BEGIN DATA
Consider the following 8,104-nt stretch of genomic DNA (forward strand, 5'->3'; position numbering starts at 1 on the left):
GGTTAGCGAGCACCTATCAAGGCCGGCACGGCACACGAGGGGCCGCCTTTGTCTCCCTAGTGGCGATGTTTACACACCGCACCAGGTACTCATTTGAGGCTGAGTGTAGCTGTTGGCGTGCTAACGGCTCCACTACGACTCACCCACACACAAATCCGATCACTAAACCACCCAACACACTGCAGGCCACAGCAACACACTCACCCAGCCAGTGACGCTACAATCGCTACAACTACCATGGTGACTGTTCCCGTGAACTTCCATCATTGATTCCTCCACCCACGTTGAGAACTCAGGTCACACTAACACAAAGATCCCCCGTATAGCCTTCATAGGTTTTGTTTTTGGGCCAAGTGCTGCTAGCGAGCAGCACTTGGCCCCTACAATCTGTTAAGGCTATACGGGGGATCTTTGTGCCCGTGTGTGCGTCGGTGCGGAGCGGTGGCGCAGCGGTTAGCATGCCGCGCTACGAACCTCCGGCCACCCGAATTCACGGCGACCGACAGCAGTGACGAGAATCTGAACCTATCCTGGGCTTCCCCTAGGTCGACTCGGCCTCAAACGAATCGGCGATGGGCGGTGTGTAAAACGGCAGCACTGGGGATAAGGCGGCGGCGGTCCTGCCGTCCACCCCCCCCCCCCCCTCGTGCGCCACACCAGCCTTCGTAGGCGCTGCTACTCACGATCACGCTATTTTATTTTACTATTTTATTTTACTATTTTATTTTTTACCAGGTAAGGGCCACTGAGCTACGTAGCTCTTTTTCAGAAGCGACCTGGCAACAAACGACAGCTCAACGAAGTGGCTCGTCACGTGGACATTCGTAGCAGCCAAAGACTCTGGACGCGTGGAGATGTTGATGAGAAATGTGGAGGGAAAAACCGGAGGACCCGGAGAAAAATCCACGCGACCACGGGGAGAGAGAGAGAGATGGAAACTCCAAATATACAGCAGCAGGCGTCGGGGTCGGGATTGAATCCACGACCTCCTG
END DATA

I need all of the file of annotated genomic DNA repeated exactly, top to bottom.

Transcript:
Consider the following 8,104-nt stretch of genomic DNA (forward strand, 5'->3'; position numbering starts at 1 on the left):
GGTTAGCGAGCACCTATCAAGGCCGGCACGGCACACGAGGGGCCGCCTTTGTCTCCCTAGTGGCGATGTTTACACACCGCACCAGGTACTCATTTGAGGCTGAGTGTAGCTGTTGGCGTGCTAACGGCTCCACTACGACTCACCCACACACAAATCCGATCACTAAACCACCCAACACACTGCAGGCCACAGCAACACACTCACCCAGCCAGTGACGCTACAATCGCTACAACTACCATGGTGACTGTTCCCGTGAACTTCCATCATTGATTCCTCCACCCACGTTGAGAACTCAGGTCACACTAACACAAAGATCCCCCGTATAGCCTTCATAGGTTTTGTTTTTGGGCCAAGTGCTGCTAGCGAGCAGCACTTGGCCCCTACAATCTGTTAAGGCTATACGGGGGATCTTTGTGCCCGTGTGTGCGTCGGTGCGGAGCGGTGGCGCAGCGGTTAGCATGCCGCGCTACGAACCTCCGGCCACCCGAATTCACGGCGACCGACAGCAGTGACGAGAATCTGAACCTATCCTGGGCTTCCCCTAGGTCGACTCGGCCTCAAACGAATCGGCGATGGGCGGTGTGTAAAACGGCAGCACTGGGGATAAGGCGGCGGCGGTCCTGCCGTCCACCCCCCCCCCCCCCTCGTGCGCCACACCAGCCTTCGTAGGCGCTGCTACTCACGATCACGCTATTTTATTTTACTATTTTATTTTACTATTTTATTTTTTACCAGGTAAGGGCCACTGAGCTACGTAGCTCTTTTTCAGAAGCGACCTGGCAACAAACGACAGCTCAACGAAGTGGCTCGTCACGTGGACATTCGTAGCAGCCAAAGACTCTGGACGCGTGGAGATGTTGATGAGAAATGTGGAGGGAAAAACCGGAGGACCCGGAGAAAAATCCACGCGACCACGGGGAGAGAGAGAGAGATGGAAACTCCAAATATACAGCAGCAGGCGTCGGGGTCGGGATTGAATCCACGACCTCCTG